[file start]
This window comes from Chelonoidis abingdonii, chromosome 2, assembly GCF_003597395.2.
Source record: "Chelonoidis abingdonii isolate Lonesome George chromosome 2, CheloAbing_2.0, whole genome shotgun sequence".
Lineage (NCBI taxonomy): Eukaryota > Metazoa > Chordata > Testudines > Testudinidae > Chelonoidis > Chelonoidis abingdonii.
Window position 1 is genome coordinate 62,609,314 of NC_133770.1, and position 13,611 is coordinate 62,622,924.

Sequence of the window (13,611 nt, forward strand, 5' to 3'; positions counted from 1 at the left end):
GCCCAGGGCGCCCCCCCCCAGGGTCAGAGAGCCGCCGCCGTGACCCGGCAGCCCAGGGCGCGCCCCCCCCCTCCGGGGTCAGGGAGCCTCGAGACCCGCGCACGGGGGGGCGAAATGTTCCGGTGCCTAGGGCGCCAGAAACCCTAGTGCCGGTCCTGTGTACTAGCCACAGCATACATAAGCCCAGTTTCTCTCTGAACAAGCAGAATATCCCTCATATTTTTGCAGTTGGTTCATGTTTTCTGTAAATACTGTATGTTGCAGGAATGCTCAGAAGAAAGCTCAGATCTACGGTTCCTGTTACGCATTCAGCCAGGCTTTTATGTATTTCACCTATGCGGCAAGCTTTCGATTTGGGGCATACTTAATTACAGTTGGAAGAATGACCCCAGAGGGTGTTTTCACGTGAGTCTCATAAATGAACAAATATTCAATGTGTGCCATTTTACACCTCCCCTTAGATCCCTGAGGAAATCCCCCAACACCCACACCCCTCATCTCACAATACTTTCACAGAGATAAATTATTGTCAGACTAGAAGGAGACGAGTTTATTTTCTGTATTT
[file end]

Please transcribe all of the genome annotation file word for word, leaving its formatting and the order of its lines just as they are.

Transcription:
This window comes from Chelonoidis abingdonii, chromosome 2, assembly GCF_003597395.2.
Source record: "Chelonoidis abingdonii isolate Lonesome George chromosome 2, CheloAbing_2.0, whole genome shotgun sequence".
Lineage (NCBI taxonomy): Eukaryota > Metazoa > Chordata > Testudines > Testudinidae > Chelonoidis > Chelonoidis abingdonii.
Window position 1 is genome coordinate 62,609,314 of NC_133770.1, and position 13,611 is coordinate 62,622,924.

Sequence of the window (13,611 nt, forward strand, 5' to 3'; positions counted from 1 at the left end):
GCCCAGGGCGCCCCCCCCCAGGGTCAGAGAGCCGCCGCCGTGACCCGGCAGCCCAGGGCGCGCCCCCCCCCTCCGGGGTCAGGGAGCCTCGAGACCCGCGCACGGGGGGGCGAAATGTTCCGGTGCCTAGGGCGCCAGAAACCCTAGTGCCGGTCCTGTGTACTAGCCACAGCATACATAAGCCCAGTTTCTCTCTGAACAAGCAGAATATCCCTCATATTTTTGCAGTTGGTTCATGTTTTCTGTAAATACTGTATGTTGCAGGAATGCTCAGAAGAAAGCTCAGATCTACGGTTCCTGTTACGCATTCAGCCAGGCTTTTATGTATTTCACCTATGCGGCAAGCTTTCGATTTGGGGCATACTTAATTACAGTTGGAAGAATGACCCCAGAGGGTGTTTTCACGTGAGTCTCATAAATGAACAAATATTCAATGTGTGCCATTTTACACCTCCCCTTAGATCCCTGAGGAAATCCCCCAACACCCACACCCCTCATCTCACAATACTTTCACAGAGATAAATTATTGTCAGACTAGAAGGAGACGAGTTTATTTTCTGTATTT